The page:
51: Apollo’s response **. Daphne runs away.

53: Peneios returns and the festival begins ** and we get something close to Elektra’s dance. The dancing continues for a while.

57: Gaea tells Daphne to drink (gets a negative response). After more dance music *, and Daphne dancing with the in-transvesti Leukippos wearing her dress, Apollo gets angry and there is a great storm, or at least thunder, which ends the celebration.

61: Apollo and Leukippos confront each other, this mostly consists of an aria passage for the latter *. Daphne accuses the stranger of deceiving her.

63: Apollo’s response to Daphne’s accusations is gorgeous as he reveals his true identity **.

66: Apollo leaves with Leukippos shot by an arrow, dying. Daphne comforts him to big stormy music *.

68: Leukippos’ dying farewell to Daphne ***. Scary brass follows.

69: From this point on the opera consists of two long solos for Daphne ** and Apollo followed by Daphne’s transformation scene which consists entirely of yet another solo for Daphne accompanied by the orchestra as she is transformed into a tree. This goes on for some 25 minutes before the opera comes to a close. Daphne’s first solo consists of music that most people will recognize as the standard but sweet Strauss soprano music.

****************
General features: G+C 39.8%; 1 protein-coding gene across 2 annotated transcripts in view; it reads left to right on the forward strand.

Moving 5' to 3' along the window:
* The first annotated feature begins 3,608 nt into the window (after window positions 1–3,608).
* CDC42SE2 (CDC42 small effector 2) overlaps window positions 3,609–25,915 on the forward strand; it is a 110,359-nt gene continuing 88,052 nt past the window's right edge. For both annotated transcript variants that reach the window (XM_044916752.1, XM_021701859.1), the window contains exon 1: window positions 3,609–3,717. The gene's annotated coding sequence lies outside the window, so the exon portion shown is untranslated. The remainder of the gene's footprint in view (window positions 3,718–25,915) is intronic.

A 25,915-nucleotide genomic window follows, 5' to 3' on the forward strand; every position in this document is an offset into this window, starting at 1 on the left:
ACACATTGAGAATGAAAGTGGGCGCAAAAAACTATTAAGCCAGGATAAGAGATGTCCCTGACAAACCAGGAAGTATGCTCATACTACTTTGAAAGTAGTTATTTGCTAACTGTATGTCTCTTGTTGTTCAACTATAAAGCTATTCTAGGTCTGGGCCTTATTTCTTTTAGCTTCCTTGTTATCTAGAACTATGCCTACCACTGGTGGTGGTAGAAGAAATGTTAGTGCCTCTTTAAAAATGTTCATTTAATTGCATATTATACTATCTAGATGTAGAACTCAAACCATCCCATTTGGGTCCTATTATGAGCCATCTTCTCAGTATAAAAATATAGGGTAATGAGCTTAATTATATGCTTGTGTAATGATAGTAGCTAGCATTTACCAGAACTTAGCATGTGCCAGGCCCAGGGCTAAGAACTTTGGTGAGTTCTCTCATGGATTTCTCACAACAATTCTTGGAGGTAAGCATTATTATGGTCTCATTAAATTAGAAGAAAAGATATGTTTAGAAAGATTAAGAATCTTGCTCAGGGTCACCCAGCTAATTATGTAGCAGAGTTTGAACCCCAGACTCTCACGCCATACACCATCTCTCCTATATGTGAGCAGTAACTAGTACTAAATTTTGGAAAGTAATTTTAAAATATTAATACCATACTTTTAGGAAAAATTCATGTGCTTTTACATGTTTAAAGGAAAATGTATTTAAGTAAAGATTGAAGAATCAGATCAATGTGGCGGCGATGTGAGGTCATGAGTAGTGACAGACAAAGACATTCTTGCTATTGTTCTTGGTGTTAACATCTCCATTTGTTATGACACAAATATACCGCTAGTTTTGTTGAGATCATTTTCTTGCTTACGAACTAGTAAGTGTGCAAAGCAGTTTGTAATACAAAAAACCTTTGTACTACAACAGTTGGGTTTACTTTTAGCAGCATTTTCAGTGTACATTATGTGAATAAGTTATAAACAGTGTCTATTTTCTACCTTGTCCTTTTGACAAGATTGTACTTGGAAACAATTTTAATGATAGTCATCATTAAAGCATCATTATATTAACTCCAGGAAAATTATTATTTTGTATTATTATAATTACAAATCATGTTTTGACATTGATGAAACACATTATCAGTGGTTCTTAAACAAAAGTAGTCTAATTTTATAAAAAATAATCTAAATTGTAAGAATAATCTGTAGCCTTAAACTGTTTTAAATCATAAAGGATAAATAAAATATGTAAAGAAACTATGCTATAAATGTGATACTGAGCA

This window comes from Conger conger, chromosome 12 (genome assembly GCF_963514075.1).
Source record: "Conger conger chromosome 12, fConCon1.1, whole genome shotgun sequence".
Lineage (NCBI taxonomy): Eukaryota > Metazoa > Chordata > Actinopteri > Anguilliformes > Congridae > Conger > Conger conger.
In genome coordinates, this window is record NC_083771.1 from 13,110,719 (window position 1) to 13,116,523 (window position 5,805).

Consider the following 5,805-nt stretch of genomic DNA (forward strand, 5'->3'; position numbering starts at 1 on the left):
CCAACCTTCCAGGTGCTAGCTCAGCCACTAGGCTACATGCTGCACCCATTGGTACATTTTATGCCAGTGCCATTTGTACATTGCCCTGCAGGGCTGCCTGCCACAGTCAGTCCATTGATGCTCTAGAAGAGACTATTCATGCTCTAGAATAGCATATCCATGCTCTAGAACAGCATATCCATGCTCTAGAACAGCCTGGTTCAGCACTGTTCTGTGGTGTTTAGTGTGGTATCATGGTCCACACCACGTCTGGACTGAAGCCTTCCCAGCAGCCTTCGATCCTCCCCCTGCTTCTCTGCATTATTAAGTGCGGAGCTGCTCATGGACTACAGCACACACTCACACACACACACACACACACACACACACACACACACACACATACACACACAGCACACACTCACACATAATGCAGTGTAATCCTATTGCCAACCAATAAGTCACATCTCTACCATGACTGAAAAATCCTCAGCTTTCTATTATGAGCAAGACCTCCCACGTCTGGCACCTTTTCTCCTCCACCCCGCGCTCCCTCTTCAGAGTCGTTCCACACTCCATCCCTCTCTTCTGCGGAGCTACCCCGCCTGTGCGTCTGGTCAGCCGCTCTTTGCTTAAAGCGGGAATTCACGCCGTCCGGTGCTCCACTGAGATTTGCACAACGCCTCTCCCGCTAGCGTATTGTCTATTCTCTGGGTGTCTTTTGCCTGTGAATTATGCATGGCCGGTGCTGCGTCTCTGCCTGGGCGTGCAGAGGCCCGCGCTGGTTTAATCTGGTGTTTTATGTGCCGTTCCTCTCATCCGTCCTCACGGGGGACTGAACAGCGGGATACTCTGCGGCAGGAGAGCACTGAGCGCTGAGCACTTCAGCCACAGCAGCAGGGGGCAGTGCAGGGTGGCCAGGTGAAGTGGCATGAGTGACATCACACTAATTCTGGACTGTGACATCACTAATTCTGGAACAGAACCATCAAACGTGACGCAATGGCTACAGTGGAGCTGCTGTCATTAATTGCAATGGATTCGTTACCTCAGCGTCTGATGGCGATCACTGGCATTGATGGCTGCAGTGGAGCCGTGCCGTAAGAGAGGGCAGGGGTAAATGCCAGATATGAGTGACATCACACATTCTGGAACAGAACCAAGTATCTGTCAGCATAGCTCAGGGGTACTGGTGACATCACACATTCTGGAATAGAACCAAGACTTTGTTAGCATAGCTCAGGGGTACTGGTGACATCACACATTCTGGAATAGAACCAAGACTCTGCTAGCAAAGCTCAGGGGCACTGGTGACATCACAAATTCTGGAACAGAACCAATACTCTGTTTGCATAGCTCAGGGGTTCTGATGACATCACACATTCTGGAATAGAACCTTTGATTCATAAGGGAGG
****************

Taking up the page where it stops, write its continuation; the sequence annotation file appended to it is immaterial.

77: Apollo feels really contrite for what he as done and so he calls upon Zeus to transform Daphne into one of the trees she loves so much **.

84: The beginning of the transformation scene **, crash bang, meditative quiet and muted horns as Daphne unites herself with the earth.

89: The second half of the transformation scene ***, Daphne is mostly silent as she becomes a tree and the orchestra totally takes over to some lovely melodies and fading high strings as Daphne has one last go at wordless coloratura.

COMMENTS:

Daphne is the most conservative of Strauss’ late operas in terms of the traditional nature of its music. There are traces and reminders of earlier Strauss works particularly Der Rosenkavalier and Elektra, but the score never tries to be atonal or overtly-modern like Die aegyptische Helene or Die Liebe Der Danae. It is probably the closest thing so late in musical history (late-1930s) to a return to mostly late 19th century concepts, which may have been why Strauss’ wife preferred Daphne to all his other operas. The story, such as it is, is basically an uncomplicated love-quadrilateral between Daphne, nature (particularly trees), Leukippos, and Apollo in which neither of the two males ever really has a chance. There are some bizarre elements such as why does Leukippos put on Daphne’s dress for the rites when she rejects the dress and how does she not immediately recognize that it is him, wearing her own dress, when they are dancing?  Apart from the storm interludes and when the two tenors try to get amorous with Daphne the music is almost invariably calm and placid. It was somewhat hard to figure out which star-ratings to give here because the music is mostly of only two kinds, calm and placid or stormy. There isn’t much else to say, A-/B+.